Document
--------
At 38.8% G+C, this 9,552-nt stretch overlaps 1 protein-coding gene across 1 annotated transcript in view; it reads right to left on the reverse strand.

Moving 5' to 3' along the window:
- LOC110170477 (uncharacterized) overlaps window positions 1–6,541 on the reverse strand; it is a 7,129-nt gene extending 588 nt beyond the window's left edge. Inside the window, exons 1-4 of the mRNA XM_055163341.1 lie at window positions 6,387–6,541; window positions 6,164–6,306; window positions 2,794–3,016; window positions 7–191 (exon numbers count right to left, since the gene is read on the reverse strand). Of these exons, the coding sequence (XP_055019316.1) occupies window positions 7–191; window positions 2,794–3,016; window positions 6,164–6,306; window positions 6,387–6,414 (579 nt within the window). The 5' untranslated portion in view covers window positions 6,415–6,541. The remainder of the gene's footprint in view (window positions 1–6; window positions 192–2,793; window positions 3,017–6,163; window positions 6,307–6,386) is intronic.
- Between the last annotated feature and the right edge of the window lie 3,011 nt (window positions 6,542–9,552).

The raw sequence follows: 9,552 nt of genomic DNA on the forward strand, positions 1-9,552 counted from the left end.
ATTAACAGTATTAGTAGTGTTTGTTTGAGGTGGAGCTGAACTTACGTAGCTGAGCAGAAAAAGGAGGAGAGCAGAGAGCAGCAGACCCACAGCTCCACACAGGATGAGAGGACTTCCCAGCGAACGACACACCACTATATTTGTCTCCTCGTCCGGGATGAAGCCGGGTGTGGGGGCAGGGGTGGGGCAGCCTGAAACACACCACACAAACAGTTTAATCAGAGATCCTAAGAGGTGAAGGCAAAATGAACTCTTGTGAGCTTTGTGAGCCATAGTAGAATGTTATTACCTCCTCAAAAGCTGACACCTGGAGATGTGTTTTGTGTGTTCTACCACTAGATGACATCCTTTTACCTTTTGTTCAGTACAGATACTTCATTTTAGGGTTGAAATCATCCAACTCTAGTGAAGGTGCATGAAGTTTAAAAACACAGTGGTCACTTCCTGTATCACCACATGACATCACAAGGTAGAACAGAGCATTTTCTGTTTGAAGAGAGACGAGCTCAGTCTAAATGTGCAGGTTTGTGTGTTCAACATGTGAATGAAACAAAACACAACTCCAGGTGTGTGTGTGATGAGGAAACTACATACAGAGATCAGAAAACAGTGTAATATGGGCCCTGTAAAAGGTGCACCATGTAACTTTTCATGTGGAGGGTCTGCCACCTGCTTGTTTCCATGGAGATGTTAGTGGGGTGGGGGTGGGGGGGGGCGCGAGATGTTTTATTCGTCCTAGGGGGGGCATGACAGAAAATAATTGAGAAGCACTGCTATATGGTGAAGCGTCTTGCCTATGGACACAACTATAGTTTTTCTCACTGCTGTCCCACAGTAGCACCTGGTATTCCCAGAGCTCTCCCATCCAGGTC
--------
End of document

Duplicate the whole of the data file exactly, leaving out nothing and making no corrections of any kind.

At 38.8% G+C, this 9,552-nt stretch overlaps 1 protein-coding gene across 1 annotated transcript in view; it reads right to left on the reverse strand.

Moving 5' to 3' along the window:
- LOC110170477 (uncharacterized) overlaps window positions 1–6,541 on the reverse strand; it is a 7,129-nt gene extending 588 nt beyond the window's left edge. Inside the window, exons 1-4 of the mRNA XM_055163341.1 lie at window positions 6,387–6,541; window positions 6,164–6,306; window positions 2,794–3,016; window positions 7–191 (exon numbers count right to left, since the gene is read on the reverse strand). Of these exons, the coding sequence (XP_055019316.1) occupies window positions 7–191; window positions 2,794–3,016; window positions 6,164–6,306; window positions 6,387–6,414 (579 nt within the window). The 5' untranslated portion in view covers window positions 6,415–6,541. The remainder of the gene's footprint in view (window positions 1–6; window positions 192–2,793; window positions 3,017–6,163; window positions 6,307–6,386) is intronic.
- Between the last annotated feature and the right edge of the window lie 3,011 nt (window positions 6,542–9,552).

The raw sequence follows: 9,552 nt of genomic DNA on the forward strand, positions 1-9,552 counted from the left end.
ATTAACAGTATTAGTAGTGTTTGTTTGAGGTGGAGCTGAACTTACGTAGCTGAGCAGAAAAAGGAGGAGAGCAGAGAGCAGCAGACCCACAGCTCCACACAGGATGAGAGGACTTCCCAGCGAACGACACACCACTATATTTGTCTCCTCGTCCGGGATGAAGCCGGGTGTGGGGGCAGGGGTGGGGCAGCCTGAAACACACCACACAAACAGTTTAATCAGAGATCCTAAGAGGTGAAGGCAAAATGAACTCTTGTGAGCTTTGTGAGCCATAGTAGAATGTTATTACCTCCTCAAAAGCTGACACCTGGAGATGTGTTTTGTGTGTTCTACCACTAGATGACATCCTTTTACCTTTTGTTCAGTACAGATACTTCATTTTAGGGTTGAAATCATCCAACTCTAGTGAAGGTGCATGAAGTTTAAAAACACAGTGGTCACTTCCTGTATCACCACATGACATCACAAGGTAGAACAGAGCATTTTCTGTTTGAAGAGAGACGAGCTCAGTCTAAATGTGCAGGTTTGTGTGTTCAACATGTGAATGAAACAAAACACAACTCCAGGTGTGTGTGTGATGAGGAAACTACATACAGAGATCAGAAAACAGTGTAATATGGGCCCTGTAAAAGGTGCACCATGTAACTTTTCATGTGGAGGGTCTGCCACCTGCTTGTTTCCATGGAGATGTTAGTGGGGTGGGGGTGGGGGGGGGCGCGAGATGTTTTATTCGTCCTAGGGGGGGCATGACAGAAAATAATTGAGAAGCACTGCTATATGGTGAAGCGTCTTGCCTATGGACACAACTATAGTTTTTCTCACTGCTGTCCCACAGTAGCACCTGGTATTCCCAGAGCTCTCCCATCCAGGTC